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Third Generation Flying Eye Hospital Set For Departure


Orbis International is planning to take a “new” Boeing MD-10 Flying Eye hospital on its inaugural work trip next month, a back-to-the-future mission to China, the augural destination for the first Orbis flying eye hospital, a DC-8, back in 1982.

A non-profit organization that strives to prevent and treat blindness worldwide, Orbis typically completes 10-12 aircraft missions per year, flying doctors, nurses and anesthesiologists – all volunteers – across  the globe to provide hands-on ophthalmology training to health workers onboard the MD-10, a fully accredited teaching hospital.

A key purpose of the organization is to prevent “avoidable blindness”. Orbis estimates that there are 280 million visually impaired people in the world and 80% of them do not have to be: 240 million just need glasses, the other 40 million can be cured if they can afford or have access to eye care. 

Jack McHale, director of the MD-10 program (as well as a former interim president and CEO of Orbis and the former managing director of aircraft acquisitions at FedEx), gave Aviation Week a tour of the MD-10 on a stopover at the Reagan Washington National Airport on June 30. FedEx donated the aircraft to Orbis and a host of other companies provided financial help for the modifications and outfitting.

While the MD-10 performs the same mission as its predecessors – the DC-8 from 1982-1992 and a DC-10 from 1992-2016 – its internals are quite different, explains McHale. Both the DC-8 and DC-10 were passenger aircraft that had to be converted into mobile hospitals, meaning the operating rooms were certified as an integral part of the aircraft, an expensive proposition. 

No so with the MD-10. Aside from the “theater” or teaching area at the front of the aircraft...

...and changing rooms and lavatories at the rear of the cabin, the remainder of the hospital is completely independent of hte airframe and housed in nine 125in. x 217in. x 96in. cargo containers stacked back to back.

The containers were initially loaded through the front 102 in. x 140 in. cargo door, rolled into place, fastened in and hooked up, but there are no electrical or other connections to the aircraft itself, meaning the actual hospital did not have to be certified as part of the aircraft.

From front to back, the cargo containers on the MD-10 hold an administrative office, audiovisual/IT room, laser treatment room, observation area, operating room, sterilization room and recovery area, none of which require input from the aircraft.


Above: Laser Treatment Room

Below: Operating Room

Below: McHale describes the Recovery Room

This means that when the MD-10 lands at a destination, where it will usually stay for about three weeks, the 22 crew members have certain tasks to complete and a few items to obtain from the airport. "We need a set of stairs, a garden hose and a forklift," says McHale. Other than the water they take on, the hospital is self sufficient, thanks to two electrical generators and an air conditioning unit that are stored in belly cargo and taken out at the destination.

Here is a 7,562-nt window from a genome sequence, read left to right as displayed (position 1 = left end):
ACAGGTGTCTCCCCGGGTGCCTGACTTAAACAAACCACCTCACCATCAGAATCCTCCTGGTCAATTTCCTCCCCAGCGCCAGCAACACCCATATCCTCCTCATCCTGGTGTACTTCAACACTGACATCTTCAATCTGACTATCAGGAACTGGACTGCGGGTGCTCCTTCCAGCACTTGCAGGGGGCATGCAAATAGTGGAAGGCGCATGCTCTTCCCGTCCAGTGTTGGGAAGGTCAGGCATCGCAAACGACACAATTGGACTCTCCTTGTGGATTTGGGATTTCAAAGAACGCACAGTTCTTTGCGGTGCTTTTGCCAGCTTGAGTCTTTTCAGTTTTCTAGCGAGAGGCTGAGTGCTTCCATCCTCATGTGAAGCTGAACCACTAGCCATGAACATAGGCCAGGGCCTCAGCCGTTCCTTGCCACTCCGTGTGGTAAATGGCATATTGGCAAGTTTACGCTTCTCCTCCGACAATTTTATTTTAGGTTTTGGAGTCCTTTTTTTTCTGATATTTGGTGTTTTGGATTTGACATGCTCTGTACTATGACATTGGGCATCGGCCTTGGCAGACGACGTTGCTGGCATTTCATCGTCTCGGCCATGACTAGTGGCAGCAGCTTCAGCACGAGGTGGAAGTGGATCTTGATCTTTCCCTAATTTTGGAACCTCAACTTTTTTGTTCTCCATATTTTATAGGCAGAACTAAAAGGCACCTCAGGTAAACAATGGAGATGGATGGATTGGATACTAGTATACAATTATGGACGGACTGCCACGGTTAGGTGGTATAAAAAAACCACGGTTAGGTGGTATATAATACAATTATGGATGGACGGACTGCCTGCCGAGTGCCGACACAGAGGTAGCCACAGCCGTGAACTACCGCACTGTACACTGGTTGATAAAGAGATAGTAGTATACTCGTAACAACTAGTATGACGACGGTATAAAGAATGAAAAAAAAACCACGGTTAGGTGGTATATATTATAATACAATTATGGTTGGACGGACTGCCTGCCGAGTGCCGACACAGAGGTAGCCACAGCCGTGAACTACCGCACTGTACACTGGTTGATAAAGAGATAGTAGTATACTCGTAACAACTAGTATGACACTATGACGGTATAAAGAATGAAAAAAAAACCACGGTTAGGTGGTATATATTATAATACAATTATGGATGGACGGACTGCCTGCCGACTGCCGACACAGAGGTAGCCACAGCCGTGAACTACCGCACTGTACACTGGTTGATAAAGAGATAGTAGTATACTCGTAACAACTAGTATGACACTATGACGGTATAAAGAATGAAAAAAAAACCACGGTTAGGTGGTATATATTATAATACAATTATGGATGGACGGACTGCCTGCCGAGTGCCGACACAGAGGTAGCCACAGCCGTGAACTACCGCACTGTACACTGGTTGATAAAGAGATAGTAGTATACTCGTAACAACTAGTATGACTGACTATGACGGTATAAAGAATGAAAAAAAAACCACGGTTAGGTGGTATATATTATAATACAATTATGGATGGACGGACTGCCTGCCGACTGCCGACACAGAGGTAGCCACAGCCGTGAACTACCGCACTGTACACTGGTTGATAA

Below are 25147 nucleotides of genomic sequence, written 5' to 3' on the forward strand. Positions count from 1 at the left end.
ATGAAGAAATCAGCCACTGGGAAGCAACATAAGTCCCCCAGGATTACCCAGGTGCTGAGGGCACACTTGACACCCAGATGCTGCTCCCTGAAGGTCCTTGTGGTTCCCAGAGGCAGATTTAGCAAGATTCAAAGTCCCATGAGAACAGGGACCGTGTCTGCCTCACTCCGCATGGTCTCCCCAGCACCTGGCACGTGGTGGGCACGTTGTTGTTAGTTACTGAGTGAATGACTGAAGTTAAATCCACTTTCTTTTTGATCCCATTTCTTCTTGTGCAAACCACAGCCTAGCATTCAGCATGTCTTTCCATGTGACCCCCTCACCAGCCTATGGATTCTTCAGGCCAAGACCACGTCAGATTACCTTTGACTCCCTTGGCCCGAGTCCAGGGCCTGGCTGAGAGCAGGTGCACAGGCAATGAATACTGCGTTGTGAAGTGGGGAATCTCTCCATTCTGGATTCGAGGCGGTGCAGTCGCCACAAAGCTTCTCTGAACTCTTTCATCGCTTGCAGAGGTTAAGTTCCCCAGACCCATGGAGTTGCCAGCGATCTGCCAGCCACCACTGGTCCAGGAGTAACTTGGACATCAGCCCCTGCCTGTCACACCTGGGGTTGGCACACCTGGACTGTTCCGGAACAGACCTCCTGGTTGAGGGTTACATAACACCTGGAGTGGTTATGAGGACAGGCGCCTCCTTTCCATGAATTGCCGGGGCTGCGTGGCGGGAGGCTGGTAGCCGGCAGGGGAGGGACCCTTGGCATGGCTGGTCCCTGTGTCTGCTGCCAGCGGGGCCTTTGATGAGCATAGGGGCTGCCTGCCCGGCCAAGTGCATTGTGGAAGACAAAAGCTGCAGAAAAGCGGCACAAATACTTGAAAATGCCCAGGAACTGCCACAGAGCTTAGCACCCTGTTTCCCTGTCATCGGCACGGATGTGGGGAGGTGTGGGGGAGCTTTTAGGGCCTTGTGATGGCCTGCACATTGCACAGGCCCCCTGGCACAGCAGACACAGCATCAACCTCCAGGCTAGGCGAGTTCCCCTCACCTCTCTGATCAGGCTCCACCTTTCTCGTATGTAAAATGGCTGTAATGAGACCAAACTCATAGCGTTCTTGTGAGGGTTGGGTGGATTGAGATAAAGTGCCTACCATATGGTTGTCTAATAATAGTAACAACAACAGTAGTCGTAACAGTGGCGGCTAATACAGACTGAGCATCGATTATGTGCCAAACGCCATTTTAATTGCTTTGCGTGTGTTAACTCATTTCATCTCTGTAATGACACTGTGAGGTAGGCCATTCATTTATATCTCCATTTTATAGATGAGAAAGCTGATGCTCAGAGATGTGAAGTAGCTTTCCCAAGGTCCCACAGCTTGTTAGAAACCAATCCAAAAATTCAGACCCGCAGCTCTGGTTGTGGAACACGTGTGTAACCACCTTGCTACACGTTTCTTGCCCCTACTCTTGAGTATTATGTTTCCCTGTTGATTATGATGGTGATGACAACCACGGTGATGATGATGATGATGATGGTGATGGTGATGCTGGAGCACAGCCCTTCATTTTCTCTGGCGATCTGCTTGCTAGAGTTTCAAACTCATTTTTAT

The unique cargo container hospital was built by MMIC, a maker of mobile surgery units (picture the trailer portion of a tractor trailer), based in St. Johnsbury, Vermont. "We went to them and said if we give you three trucks, cut in three, can you put them all together and make a hospital" says McHale, "and they said sure." Built in St. Johnsbury, the containers were then shipped to Victorville, California, where the other modifications were made and the aircraft flight tested by a FedEx crew. 

Orbis holds the patents for the cargo pallet-mobile hospital conversion, and is optimistic the idea might resonate with militaries or government agencies that may be in need of a flying hospital. 

The organization has 19 volunteer pilots, including the two below, all of whom are FedEx pilots offering the services on their own time. They will fly the dozen or so missions per year that Orbis strives to complete, and be flown home on commercial airlines after landing the MD-10 at a new location. When the aircraft is ready to leave again, Orbis flies another crew to the location.  

While FedEx contributes to maintenance costs, Orbis pays the fuel bills, airplane tickets and hotel rooms for the two dozen or so doctors, nurses and anesthesiologists volunteering for a given mission. Orbis has 400 doctors, nurses and anesthesiologist volunteers.

McHale too spends a good portion of his time volunteering, and remains passionate about the work. 

“When you see somebody get a life back because they can see, whether it’s a child or an 80-year-old guy, you know that it’s worth it," he says.

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